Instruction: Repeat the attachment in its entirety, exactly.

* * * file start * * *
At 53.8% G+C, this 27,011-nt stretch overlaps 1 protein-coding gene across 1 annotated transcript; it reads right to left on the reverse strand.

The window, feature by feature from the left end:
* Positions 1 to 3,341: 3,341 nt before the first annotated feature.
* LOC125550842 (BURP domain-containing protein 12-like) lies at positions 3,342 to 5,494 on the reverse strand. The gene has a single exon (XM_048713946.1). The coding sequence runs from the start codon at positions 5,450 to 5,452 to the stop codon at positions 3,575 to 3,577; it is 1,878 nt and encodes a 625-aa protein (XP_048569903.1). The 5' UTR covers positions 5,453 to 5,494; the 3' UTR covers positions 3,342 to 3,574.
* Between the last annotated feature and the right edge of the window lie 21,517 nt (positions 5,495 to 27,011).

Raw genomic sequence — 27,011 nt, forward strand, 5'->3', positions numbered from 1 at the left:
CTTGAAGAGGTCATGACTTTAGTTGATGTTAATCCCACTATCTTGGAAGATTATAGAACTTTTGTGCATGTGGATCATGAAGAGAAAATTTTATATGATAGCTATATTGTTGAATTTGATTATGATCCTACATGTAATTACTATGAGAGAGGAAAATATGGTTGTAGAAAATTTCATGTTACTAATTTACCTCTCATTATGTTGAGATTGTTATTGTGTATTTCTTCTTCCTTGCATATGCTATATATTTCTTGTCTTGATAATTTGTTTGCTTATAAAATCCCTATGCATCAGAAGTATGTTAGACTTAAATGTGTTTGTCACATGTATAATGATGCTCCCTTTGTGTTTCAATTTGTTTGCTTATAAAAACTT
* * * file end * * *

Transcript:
At 53.8% G+C, this 27,011-nt stretch overlaps 1 protein-coding gene across 1 annotated transcript; it reads right to left on the reverse strand.

The window, feature by feature from the left end:
* Positions 1 to 3,341: 3,341 nt before the first annotated feature.
* LOC125550842 (BURP domain-containing protein 12-like) lies at positions 3,342 to 5,494 on the reverse strand. The gene has a single exon (XM_048713946.1). The coding sequence runs from the start codon at positions 5,450 to 5,452 to the stop codon at positions 3,575 to 3,577; it is 1,878 nt and encodes a 625-aa protein (XP_048569903.1). The 5' UTR covers positions 5,453 to 5,494; the 3' UTR covers positions 3,342 to 3,574.
* Between the last annotated feature and the right edge of the window lie 21,517 nt (positions 5,495 to 27,011).

Raw genomic sequence — 27,011 nt, forward strand, 5'->3', positions numbered from 1 at the left:
CTTGAAGAGGTCATGACTTTAGTTGATGTTAATCCCACTATCTTGGAAGATTATAGAACTTTTGTGCATGTGGATCATGAAGAGAAAATTTTATATGATAGCTATATTGTTGAATTTGATTATGATCCTACATGTAATTACTATGAGAGAGGAAAATATGGTTGTAGAAAATTTCATGTTACTAATTTACCTCTCATTATGTTGAGATTGTTATTGTGTATTTCTTCTTCCTTGCATATGCTATATATTTCTTGTCTTGATAATTTGTTTGCTTATAAAATCCCTATGCATCAGAAGTATGTTAGACTTAAATGTGTTTGTCACATGTATAATGATGCTCCCTTTGTGTTTCAATTTGTTTGCTTATAAAAACTT